Enjil district, Herat Province –Haji Abdul Karim, 57, soaks his scarf in water and puts it on his head on this hot day. He walks towards a canal intake gate, his gray shirt wet with sweat. He clears the canal of any trash and shovels the gravel out from its bottom. He is tasked to inspect the canal daily to make sure it is clear and free of leaks.
“In the past, there were 70 people assigned on a daily basis in the winter to clear the canal and prepare it for irrigation,” says Haji Abdul Karim. “Now I am the only person responsible for cleaning and taking care of the canal. There is no need for scores of people to clear it anymore.” Every month one of the villagers volunteers to clean the canal.
Haji Abdul Karim is a farmer in Kushk-e-Baad-e-Saba village in Enjil district in Herat Province. He cultivates mainly wheat on his farm of 20 jeribs (40,000 square meters). The rehabilitated irrigation canal has allowed him to irrigate larger tracts of land, and he is now able to cultivate all of his farmland, compared to only 15 jeribs previously.
Prior to the rehabilitation of the canal, Haji Abdul Karim and his fellow villagers were able to irrigate only a part of their land because of water wastage. Villagers blocked the flow of water with sandbags to divert the water to their own farmlands. This became a lengthy process in which much of the water was wasted. Today, it only takes a few minutes to open or close one of the newly built metal intake gates along the canal to direct water toward a tract of farmland, preventing any water loss along the way.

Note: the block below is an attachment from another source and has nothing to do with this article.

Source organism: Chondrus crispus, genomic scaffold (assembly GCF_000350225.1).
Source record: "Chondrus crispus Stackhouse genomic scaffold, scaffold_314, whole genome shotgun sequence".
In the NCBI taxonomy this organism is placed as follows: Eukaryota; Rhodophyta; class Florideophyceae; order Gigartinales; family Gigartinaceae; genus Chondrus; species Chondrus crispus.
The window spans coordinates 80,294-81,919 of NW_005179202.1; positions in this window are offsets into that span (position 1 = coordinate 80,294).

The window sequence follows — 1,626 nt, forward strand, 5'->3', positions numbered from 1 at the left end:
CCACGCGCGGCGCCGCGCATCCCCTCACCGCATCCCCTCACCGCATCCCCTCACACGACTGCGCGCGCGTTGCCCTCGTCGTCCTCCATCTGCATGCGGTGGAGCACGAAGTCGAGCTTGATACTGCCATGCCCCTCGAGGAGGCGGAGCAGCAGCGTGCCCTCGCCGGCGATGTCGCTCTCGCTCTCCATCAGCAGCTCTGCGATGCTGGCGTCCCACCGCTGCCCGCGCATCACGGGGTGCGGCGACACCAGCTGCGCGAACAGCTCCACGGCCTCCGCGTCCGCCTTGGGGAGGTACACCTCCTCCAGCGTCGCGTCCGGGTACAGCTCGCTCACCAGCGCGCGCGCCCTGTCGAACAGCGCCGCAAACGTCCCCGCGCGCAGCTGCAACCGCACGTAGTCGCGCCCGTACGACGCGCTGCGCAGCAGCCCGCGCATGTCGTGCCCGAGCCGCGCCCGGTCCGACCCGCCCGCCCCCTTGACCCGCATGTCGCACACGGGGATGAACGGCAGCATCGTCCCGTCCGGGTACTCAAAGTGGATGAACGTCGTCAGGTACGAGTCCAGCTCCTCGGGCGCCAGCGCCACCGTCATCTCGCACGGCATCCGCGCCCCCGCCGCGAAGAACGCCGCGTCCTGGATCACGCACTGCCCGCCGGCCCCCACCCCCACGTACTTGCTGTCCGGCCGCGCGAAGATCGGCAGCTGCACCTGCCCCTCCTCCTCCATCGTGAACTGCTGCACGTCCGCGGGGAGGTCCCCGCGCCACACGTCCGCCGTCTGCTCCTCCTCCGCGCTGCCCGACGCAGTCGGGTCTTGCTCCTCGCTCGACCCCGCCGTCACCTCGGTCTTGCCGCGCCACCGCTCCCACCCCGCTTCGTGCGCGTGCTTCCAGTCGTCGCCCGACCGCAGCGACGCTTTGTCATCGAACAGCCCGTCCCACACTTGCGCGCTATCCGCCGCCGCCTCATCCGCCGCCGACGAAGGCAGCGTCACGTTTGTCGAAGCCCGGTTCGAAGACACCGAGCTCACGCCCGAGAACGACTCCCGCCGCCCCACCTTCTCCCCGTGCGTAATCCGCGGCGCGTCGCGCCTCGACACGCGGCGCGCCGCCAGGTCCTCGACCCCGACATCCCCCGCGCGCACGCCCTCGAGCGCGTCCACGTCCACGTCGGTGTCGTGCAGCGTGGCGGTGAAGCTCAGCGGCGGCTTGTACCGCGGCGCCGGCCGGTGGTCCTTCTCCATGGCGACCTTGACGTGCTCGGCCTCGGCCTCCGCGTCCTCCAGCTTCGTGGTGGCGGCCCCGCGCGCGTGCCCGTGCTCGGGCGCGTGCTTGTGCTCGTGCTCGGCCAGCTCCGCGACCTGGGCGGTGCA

Kushk-e-Baad-e-Saba village has 1,900 jeribs of arable farmland. However, village farmers were able to cultivate and irrigate only 815 jeribs of land in the past. The rehabilitation of the irrigation system has increased the area of arable land to 974 jeribs. “My crops suffered and I could only cultivate half of my land,” recalls farmer Mohammad Yasin, 75. “Now I can easily irrigate all 15 jeribs of land. Our economic conditions have improved. We earn enough to put food on our tables and, with God’s help, do not depend on anyone else.”
The reconstruction project, which included the building of the intake gates, in Kushk-e-Baad-e-Saba village took 10 months to complete and was finished in September 2014. Built by the On-Farm Water Management Project (OFWMP), the canal stretches 3,315 meters and benefits more than 330 families. The reconstruction cost was about 6.7 million Afghanis (about $96,500).
With a $25 million grant from the Afghanistan Reconstruction Trust Fund (ARTF), OFWMP works to improve agricultural productivity in project areas by enhancing the efficiency of water use. It is implemented by the Ministry of Agriculture, Irrigation, and Livestock (MAIL).
The project aims to support on-farm water management investments in five regions—Kabul, Baghlan, Herat, Nangarhar, and Balkh Provinces—covering a total of 19,000 hectares. OFWMP has implemented 35 projects in western Afghanistan, especially in Herat Province, since it began operating in 2011.